Tuesday, March 30, 2010


Ken checked the Gouldians' nest box on Sunday and was delighted to discover that two eggs have hatched! The little parents have been very good, taking turns to sit on their eggs, so we are crossing our fingers that a few babies survive into adults and we can have a a little colony of Gouldians. I finally managed to get a decent photo of the female (below). As you can see, her colours are muted compared to the male, but she is still very pretty.

Classic Aviaries in Eltham is where Ken has been buying and selling his budgies and finches, and last week they had some Charcoal Zebra finches, which we hadn't seen before. As Ken had a dozen Cinnamon Zebras, he asked Kathy if she would swap four Charcoals for six Cinnamons, and she was happy to do so.
In this picture you can clearly see the difference between the three Cinnamon and four Charcoal finches. The yellow bird is a canary which insisted on getting in on the act every time I tried to photograph the finches!

Sunday, March 14, 2010

Good day for the birds.

Today (Saturday) was a perfect Autumn day - such a contrast to one week ago when Melbourne was being pelted with hail and rain. I took my camera up to the Gouldian Finches' aviary to try for a clearer photo than my first effort. The first pic was taken outside the wire, but I stepped inside the enclosure for the second one. Next time I'll try for a pic of the female. She is busy in their nest box most of the time now, but she does come out for a breather, while the male bird takes her place.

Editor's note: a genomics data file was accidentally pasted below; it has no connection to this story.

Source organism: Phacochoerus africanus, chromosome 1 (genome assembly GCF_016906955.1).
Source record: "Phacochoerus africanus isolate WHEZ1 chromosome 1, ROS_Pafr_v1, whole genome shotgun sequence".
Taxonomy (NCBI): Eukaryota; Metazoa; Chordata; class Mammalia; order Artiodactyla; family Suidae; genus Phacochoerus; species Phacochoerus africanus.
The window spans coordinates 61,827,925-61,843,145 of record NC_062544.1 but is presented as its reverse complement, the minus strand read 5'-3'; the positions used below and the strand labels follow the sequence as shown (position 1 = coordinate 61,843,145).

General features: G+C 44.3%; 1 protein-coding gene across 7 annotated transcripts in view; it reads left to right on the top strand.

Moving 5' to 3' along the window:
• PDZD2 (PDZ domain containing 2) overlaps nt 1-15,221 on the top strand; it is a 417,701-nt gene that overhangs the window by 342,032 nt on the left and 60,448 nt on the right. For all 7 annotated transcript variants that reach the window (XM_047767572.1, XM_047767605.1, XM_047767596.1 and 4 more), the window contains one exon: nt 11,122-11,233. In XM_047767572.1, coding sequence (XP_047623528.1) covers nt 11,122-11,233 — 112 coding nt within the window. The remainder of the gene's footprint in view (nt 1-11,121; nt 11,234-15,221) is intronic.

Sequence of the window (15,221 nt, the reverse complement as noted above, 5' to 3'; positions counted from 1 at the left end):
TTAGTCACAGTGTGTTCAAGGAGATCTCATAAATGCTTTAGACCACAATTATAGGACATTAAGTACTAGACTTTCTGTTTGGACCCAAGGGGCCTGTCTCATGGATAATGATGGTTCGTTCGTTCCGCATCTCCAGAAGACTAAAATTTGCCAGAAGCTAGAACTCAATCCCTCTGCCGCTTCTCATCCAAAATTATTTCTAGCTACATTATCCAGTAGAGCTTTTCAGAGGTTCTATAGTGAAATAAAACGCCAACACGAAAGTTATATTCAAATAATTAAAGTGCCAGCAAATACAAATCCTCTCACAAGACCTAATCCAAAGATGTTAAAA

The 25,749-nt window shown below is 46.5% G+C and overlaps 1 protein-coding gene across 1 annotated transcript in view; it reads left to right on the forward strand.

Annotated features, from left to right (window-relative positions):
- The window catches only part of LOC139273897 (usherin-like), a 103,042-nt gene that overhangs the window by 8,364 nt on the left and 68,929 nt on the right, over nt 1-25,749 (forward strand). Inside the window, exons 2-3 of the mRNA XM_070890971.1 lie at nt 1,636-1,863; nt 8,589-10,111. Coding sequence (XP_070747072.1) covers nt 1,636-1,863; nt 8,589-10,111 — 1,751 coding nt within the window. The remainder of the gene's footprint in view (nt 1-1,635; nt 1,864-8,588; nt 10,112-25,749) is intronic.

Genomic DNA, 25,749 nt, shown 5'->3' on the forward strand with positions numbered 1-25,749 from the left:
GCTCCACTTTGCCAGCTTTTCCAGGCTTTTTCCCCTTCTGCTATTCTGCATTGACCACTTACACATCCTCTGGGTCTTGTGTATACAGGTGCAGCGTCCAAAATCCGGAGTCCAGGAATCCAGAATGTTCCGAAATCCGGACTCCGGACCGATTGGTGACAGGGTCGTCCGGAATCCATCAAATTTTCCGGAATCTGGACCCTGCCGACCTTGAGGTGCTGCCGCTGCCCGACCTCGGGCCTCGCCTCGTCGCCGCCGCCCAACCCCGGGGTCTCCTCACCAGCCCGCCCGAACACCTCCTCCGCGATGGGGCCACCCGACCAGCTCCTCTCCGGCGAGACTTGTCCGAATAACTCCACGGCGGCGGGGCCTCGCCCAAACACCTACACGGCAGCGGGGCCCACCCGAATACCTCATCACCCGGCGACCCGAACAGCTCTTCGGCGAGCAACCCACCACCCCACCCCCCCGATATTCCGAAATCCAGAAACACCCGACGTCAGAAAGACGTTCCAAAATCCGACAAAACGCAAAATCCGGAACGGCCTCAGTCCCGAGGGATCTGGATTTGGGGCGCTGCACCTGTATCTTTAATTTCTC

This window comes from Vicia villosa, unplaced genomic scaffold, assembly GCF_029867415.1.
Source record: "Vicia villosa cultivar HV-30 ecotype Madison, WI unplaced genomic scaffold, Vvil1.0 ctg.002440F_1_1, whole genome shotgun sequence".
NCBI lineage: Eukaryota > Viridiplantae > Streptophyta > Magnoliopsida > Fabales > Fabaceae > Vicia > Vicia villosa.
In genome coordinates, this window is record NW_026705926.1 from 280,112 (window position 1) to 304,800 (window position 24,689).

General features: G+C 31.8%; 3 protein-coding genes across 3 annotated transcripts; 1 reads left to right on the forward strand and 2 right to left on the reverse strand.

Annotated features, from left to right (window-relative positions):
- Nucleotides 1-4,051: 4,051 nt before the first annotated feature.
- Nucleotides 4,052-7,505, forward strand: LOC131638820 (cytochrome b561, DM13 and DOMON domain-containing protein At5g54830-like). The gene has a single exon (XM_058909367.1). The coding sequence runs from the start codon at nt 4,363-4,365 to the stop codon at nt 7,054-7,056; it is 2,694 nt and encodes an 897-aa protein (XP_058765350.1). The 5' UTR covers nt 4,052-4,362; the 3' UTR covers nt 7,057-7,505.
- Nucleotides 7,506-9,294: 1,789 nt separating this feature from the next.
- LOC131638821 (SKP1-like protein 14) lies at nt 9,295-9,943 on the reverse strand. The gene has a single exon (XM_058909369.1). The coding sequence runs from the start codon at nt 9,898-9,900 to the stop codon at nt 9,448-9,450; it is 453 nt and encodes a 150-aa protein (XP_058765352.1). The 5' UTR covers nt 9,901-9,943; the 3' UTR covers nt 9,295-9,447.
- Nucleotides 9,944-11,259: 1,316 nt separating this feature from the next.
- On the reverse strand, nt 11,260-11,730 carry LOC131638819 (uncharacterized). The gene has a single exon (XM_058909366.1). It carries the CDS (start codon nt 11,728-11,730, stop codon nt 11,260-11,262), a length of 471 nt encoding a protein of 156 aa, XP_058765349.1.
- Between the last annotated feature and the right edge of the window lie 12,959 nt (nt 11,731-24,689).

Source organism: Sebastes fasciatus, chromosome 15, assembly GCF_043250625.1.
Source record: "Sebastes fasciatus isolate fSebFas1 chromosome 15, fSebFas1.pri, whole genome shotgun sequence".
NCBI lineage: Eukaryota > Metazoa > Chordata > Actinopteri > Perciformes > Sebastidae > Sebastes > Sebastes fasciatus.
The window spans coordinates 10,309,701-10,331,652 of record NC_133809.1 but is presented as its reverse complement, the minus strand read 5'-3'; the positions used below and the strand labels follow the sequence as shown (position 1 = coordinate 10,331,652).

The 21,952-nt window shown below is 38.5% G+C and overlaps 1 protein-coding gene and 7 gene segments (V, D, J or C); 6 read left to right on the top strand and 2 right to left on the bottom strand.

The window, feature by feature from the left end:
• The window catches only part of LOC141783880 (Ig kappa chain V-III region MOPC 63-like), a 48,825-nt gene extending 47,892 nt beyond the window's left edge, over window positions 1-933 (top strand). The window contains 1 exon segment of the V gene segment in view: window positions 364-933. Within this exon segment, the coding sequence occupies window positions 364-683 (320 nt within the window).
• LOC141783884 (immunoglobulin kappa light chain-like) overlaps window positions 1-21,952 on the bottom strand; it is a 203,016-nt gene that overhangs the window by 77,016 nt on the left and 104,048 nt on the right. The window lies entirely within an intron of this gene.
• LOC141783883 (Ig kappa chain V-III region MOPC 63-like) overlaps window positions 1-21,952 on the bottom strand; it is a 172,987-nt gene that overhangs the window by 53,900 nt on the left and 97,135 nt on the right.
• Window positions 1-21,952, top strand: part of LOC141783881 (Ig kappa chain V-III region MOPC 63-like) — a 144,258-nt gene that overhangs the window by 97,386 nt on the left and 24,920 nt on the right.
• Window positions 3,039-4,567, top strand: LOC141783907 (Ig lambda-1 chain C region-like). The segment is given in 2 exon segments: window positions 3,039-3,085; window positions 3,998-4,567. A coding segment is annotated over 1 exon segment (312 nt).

A flock of Galahs (I counted 14) came to visit.

It didn't take long before some passing Corellas heard the fuss and came to investigate the possibility of a feed. There wasn't much left, so I put some more seed out, despite objections from Ken. "The Galahs are bad enough, but the Corellas are chewing the house to bits, and I wish you wouldn't encourage them!" he said.

Wednesday, March 10, 2010

Great news!

Our pair of Gouldians are obviously head over heels in love.
Within days of Ken installing a nest box in their aviary, they were investigating it, and carrying tiny twigs and bits of grass inside to build a nest. They now have 8 eggs! Our Zebra Finches breed like little rabbits - always in their nests laying eggs, and hatching babies within weeks, but we didn't think the Gouldians would be so quick. Well, they are all finches, so I guess that's the way they breed.

This time last year, we were overrun with Kookaburras, Corellas, Galahs, and many other species of birds after the Victorian bushfires. It would seem that they have all gone back to where they came from, if regeneration is happening, or have found other areas to nest and feed. We get an occasional kookaburra returning to sit on the clothesline and wait until I come out with a piece of steak. The Corellas land in force for a week or so, then disappear to other places. They eat all the wild bird seed I put out, leaving nothing for other birds, then they start on window frames, stair rails, or anything else made of timber that they can chew on.
The galahs come regularly, but not daily, and also eat all the seed out unless the Corellas have got there first. The galahs are not quite as destructive; just as well, otherwise there would not be much left of our house!